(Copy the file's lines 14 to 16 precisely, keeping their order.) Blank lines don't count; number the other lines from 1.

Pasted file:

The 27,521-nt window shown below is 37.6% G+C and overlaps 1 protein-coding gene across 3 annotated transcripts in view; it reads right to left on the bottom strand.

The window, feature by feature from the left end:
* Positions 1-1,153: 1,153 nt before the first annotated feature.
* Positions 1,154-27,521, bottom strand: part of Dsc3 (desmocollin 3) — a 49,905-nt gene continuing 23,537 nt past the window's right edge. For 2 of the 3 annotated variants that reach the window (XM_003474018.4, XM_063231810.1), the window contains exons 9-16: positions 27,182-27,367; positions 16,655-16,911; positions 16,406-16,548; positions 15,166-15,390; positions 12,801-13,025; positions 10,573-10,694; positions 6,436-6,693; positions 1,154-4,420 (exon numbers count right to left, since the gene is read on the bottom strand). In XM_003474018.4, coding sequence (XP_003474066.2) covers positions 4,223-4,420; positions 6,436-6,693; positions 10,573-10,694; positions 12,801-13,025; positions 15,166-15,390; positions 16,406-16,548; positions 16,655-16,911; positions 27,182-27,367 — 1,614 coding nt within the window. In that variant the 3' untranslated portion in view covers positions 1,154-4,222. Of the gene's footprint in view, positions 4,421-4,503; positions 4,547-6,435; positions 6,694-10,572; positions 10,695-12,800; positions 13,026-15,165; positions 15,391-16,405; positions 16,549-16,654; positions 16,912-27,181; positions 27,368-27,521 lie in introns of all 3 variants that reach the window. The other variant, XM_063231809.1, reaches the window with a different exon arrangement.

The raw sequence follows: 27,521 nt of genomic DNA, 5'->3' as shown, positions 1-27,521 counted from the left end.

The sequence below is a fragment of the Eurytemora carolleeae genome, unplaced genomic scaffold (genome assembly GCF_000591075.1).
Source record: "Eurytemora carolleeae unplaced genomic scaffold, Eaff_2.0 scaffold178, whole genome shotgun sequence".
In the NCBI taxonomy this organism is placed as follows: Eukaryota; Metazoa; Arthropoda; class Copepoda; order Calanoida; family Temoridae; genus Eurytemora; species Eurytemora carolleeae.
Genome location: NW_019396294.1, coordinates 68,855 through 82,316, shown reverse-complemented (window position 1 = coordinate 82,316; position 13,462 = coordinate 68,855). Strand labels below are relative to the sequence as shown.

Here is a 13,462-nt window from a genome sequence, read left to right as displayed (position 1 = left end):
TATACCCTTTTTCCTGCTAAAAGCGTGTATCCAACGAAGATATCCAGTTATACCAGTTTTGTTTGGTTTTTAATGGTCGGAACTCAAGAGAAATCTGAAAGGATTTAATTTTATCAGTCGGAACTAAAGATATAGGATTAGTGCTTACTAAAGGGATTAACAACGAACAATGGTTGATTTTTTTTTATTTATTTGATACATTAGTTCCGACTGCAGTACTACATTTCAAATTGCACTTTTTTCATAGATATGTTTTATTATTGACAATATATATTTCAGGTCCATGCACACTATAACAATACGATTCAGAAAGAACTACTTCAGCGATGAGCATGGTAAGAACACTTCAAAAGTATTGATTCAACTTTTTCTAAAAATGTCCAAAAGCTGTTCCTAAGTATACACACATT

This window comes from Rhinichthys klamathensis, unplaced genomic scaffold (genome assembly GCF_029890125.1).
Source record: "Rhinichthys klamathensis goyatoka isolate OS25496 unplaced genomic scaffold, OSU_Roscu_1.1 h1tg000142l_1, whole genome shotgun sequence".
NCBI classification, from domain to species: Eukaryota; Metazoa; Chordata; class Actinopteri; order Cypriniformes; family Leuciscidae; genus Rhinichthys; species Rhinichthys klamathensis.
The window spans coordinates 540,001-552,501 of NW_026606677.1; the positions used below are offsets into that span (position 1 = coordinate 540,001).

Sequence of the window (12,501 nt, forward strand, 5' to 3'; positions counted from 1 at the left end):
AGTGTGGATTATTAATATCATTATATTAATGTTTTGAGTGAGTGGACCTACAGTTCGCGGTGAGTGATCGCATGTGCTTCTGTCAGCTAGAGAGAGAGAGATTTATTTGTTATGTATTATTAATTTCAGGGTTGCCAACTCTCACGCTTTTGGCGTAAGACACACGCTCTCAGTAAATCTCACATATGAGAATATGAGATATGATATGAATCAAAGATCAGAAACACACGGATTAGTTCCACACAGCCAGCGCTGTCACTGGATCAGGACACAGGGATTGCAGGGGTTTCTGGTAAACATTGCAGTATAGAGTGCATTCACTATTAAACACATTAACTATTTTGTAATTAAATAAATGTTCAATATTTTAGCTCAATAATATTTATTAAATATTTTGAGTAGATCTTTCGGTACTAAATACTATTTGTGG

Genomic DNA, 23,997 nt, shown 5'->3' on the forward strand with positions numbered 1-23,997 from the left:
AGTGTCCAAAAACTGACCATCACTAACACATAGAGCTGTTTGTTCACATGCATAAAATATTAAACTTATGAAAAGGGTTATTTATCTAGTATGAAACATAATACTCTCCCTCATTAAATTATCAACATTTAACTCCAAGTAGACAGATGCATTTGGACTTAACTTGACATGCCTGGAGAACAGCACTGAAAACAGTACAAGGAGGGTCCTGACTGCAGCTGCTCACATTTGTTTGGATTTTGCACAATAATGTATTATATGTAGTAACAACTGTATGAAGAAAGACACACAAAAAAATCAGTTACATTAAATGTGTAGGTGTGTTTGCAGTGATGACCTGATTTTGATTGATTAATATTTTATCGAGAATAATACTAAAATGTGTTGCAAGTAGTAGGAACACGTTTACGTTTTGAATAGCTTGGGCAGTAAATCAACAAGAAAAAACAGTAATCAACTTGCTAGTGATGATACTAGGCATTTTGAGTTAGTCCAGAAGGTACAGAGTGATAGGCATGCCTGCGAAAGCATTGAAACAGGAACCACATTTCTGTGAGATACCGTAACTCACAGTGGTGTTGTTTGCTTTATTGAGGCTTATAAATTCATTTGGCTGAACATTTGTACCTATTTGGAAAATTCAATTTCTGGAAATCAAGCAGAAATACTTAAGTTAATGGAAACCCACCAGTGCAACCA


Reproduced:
NCBI classification, from domain to species: Eukaryota; Metazoa; Chordata; class Actinopteri; order Cypriniformes; family Leuciscidae; genus Rhinichthys; species Rhinichthys klamathensis.
The window spans coordinates 540,001-552,501 of NW_026606677.1; the positions used below are offsets into that span (position 1 = coordinate 540,001).

Sequence of the window (12,501 nt, forward strand, 5' to 3'; positions counted from 1 at the left end):